Is SAS causing this?  Excel?  Is there something I can do on the SAS end to make sure that the entire worksheet is set to Arial 10 with general alignment? 

 

I am using SAS 9.4.TS Level 1M4 Windows version 1.0.17763.

 

Dav Vandenbroucke


It might help to show an example of how you create an Excel document using one of the SAS supplied data sets like SASHELP.CLASS that shows this behavior. Include a complete ODS statement with your typical options.

 

Also, by "of the empty cells in the spreadsheet are set to Courier 8, left alignment" do you mean the rows that typically appear between tables or titles and tables or in the body of output?

Davanden
Obsidian | Level 7

I mean that every cell in the worksheet into which SAS did not put some kind of content is formatted as Courier 8, left aligned.  See the attached program and spreadsheet.

 

Dav Vandenbroucke

ballardw
Super User

The style Journal2, at least on my system, inherits almost all of the properties of Journal. The fonts in Journal are defined this way:

(Proc template can list the definitions of styles)

define style Styles.Journal;
   parent = styles.default;
   style fonts /
      'docFont' = ("<sans-serif>, Helvetica, Helv",2)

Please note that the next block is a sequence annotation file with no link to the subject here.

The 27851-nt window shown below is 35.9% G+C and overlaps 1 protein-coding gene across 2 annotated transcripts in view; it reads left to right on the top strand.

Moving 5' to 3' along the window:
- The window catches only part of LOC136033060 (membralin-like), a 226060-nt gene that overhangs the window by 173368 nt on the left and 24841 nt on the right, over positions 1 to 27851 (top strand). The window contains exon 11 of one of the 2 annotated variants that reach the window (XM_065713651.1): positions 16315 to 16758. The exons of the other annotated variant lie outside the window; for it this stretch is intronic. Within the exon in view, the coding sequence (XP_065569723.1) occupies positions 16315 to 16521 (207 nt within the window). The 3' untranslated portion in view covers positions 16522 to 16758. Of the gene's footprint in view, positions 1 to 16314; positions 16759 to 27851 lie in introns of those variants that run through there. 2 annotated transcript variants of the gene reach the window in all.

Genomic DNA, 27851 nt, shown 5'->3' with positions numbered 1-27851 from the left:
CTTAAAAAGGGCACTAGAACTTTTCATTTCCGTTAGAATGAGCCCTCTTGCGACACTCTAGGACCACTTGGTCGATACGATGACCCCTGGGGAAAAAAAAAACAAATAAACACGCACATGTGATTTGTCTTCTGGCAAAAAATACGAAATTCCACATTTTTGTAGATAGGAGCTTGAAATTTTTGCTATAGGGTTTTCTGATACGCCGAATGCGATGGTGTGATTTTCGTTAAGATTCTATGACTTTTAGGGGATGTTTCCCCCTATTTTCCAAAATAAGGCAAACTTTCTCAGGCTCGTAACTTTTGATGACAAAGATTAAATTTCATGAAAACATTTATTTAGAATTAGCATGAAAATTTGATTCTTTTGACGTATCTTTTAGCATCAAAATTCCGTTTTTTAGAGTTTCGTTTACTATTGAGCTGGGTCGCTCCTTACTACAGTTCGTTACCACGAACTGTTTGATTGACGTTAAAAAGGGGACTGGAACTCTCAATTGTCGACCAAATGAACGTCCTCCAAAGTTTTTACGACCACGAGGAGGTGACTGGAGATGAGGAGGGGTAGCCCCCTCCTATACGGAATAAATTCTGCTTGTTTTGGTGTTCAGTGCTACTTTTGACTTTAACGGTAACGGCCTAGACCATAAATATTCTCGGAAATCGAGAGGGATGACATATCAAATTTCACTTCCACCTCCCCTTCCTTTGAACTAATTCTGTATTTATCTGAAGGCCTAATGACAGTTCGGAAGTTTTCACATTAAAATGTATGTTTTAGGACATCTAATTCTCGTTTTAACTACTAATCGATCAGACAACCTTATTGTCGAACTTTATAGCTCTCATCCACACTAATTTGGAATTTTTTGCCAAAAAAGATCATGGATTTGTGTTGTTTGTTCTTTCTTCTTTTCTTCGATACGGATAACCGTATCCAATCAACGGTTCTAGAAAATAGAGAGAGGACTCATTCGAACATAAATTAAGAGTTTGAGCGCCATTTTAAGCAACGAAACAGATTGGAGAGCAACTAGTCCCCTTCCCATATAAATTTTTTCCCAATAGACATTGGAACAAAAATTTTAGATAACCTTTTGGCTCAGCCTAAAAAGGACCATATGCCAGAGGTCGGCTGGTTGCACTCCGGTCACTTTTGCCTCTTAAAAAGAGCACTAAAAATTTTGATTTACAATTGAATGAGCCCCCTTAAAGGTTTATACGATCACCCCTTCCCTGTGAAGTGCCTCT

'headingFont' = ("<sans-serif>, Helvetica, Helv",2,italic)
      'headingEmphasisFont' = ("<sans-serif>, Helvetica, Helv",2,bold italic)
      'FixedFont' = ("<monospace>, Courier",2)
      'BatchFixedFont' = ("SAS Monospace, <monospace>, Courier, monospace",2)
      'FixedHeadingFont' = ("<monospace>, Courier",2,italic)
      'FixedStrongFont' = ("<monospace>, Courier",2,bold)
      'FixedEmphasisFont' = ("<sans-serif>, Helvetica, Helv",2,bold italic)
      'EmphasisFont' = ("<sans-serif>, Helvetica, Helv",2,italic)
      'StrongFont' = ("<sans-serif>, Helvetica, Helv",2,bold italic)
      'TitleFont' = ("<sans-serif>, Helvetica, Helv",2,bold italic)
      'TitleFont2' = ("<sans-serif>, Helvetica, Helv",2,bold italic)
      'SASTitleFont' = ("<sans-serif>, Helvetica, Helv",2,bold italic);